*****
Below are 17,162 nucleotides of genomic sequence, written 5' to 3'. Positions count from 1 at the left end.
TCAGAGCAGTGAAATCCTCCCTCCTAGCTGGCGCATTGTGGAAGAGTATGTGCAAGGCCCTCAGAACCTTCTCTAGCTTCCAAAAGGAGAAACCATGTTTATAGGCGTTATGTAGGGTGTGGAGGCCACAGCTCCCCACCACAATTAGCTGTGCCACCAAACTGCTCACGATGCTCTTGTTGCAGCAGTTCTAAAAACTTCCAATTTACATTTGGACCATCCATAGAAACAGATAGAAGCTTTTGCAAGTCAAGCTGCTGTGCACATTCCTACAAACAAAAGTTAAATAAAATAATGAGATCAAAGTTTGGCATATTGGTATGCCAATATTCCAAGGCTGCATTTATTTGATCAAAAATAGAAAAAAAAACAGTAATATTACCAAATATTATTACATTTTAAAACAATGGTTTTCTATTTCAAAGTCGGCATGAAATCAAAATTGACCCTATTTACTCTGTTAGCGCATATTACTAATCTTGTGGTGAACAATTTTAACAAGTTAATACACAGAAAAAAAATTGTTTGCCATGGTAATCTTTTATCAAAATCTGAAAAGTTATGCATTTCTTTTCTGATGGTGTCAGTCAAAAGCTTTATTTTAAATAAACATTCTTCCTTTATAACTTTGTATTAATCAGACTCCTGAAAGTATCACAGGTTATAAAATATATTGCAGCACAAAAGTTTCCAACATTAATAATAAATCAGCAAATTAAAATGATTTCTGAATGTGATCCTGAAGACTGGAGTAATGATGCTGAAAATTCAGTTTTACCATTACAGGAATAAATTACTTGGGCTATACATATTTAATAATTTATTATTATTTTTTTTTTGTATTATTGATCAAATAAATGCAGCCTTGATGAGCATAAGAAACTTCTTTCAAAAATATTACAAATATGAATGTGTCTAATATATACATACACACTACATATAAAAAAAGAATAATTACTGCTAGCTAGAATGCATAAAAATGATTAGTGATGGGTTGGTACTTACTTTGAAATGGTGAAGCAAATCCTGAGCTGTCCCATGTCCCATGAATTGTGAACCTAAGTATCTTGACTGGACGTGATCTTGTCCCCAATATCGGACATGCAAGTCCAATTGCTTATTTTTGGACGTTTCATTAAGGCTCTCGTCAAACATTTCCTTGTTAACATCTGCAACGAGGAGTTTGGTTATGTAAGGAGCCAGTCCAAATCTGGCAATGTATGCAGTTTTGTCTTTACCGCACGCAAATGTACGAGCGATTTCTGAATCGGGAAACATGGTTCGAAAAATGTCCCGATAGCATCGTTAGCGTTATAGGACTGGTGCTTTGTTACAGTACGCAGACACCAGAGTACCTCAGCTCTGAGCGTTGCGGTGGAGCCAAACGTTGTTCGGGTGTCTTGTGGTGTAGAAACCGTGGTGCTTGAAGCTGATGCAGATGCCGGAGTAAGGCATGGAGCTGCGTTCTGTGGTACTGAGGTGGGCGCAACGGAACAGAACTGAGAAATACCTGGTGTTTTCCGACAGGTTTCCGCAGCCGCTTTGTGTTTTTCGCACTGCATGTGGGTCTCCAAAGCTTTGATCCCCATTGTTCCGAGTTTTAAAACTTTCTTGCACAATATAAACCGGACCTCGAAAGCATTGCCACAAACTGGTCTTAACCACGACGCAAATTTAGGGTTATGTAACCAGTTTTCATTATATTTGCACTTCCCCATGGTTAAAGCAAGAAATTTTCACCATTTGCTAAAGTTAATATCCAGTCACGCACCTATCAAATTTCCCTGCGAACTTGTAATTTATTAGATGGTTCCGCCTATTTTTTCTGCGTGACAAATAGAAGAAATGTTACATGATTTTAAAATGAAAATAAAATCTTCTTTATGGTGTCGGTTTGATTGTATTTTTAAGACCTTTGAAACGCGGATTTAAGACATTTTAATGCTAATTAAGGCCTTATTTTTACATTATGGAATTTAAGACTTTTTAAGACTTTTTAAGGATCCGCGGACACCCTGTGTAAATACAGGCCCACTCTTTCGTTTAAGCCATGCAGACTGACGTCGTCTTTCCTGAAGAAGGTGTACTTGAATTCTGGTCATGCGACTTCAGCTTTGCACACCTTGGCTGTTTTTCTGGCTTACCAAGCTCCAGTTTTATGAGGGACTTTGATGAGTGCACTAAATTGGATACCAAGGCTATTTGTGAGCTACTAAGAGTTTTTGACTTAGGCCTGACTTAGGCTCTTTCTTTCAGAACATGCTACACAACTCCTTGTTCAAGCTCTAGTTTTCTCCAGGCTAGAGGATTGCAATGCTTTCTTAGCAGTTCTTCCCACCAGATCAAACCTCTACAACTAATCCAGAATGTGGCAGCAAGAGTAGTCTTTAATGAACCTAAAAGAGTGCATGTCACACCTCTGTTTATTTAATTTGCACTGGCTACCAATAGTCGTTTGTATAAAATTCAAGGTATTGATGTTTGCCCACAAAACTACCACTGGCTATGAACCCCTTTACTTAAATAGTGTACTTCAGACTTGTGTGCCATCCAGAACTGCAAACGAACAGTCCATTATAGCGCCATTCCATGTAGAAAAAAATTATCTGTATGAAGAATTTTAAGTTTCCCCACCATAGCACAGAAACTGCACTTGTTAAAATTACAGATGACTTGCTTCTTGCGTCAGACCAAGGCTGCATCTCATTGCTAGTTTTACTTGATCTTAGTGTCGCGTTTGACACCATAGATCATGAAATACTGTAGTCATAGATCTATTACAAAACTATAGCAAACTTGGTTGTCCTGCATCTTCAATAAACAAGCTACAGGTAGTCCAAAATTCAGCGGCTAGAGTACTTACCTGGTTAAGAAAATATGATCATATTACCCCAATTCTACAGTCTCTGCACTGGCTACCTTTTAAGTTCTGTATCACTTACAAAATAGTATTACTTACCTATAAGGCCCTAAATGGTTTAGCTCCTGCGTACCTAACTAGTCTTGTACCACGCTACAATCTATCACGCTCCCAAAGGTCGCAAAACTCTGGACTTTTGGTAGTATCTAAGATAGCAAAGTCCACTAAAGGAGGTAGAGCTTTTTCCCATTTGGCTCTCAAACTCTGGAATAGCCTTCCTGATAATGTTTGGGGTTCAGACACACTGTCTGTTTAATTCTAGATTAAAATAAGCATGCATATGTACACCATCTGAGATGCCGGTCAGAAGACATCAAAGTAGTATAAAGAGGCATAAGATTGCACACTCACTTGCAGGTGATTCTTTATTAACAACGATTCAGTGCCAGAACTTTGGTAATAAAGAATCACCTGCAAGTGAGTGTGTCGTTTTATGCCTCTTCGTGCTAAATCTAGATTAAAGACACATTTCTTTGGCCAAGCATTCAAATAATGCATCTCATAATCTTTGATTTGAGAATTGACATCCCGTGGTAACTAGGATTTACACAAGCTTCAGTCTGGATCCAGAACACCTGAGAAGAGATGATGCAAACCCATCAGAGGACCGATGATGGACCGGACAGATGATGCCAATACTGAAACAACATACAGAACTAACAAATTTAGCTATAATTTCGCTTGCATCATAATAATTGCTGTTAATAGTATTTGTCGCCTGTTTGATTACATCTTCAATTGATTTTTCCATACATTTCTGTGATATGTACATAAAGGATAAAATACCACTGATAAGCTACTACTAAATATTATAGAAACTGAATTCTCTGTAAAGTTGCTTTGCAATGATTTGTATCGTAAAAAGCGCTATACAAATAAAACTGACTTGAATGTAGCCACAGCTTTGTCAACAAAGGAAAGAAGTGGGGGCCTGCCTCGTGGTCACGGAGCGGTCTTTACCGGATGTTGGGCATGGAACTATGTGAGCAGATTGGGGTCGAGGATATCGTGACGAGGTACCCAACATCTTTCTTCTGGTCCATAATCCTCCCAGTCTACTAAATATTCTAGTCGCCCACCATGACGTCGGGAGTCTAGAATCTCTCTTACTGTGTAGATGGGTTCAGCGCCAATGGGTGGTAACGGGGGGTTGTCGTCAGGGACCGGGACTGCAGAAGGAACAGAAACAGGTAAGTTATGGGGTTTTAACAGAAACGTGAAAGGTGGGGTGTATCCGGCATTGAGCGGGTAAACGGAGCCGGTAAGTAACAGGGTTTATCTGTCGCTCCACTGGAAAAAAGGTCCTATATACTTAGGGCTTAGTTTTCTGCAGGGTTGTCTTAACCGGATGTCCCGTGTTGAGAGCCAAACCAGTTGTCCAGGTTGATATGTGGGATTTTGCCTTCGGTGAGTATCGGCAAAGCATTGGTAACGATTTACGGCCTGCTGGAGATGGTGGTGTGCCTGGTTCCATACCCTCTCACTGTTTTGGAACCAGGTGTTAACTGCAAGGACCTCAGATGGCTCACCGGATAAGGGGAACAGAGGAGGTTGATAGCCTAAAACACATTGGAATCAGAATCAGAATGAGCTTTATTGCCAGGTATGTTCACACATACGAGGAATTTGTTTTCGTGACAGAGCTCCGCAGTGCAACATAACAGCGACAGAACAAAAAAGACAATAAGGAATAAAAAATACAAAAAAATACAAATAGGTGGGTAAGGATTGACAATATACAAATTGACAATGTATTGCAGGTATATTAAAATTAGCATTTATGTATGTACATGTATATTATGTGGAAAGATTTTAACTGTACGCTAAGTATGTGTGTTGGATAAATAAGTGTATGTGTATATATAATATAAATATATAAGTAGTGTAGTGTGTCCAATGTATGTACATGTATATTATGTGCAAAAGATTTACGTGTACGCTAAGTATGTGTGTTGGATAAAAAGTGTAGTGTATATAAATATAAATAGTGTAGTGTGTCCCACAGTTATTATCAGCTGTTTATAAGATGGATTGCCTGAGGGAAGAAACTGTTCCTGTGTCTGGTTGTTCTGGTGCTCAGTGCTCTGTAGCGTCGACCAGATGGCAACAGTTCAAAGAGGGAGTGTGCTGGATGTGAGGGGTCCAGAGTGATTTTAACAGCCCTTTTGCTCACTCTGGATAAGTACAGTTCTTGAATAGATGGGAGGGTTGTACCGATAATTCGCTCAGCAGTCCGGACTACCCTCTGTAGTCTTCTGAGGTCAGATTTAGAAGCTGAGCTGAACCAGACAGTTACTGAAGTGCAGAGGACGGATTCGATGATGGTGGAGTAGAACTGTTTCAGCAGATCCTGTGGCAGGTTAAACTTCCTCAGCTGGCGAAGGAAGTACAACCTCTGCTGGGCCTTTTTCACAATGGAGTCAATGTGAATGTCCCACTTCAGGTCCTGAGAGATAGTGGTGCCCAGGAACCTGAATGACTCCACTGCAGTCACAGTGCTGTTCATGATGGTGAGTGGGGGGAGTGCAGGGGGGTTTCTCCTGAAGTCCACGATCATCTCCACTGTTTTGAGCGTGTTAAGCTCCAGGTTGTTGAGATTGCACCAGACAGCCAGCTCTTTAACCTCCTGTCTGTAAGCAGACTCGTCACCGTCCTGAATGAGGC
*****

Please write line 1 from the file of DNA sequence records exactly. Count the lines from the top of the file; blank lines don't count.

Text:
Below are 17,162 nucleotides of genomic sequence, written 5' to 3'. Positions count from 1 at the left end.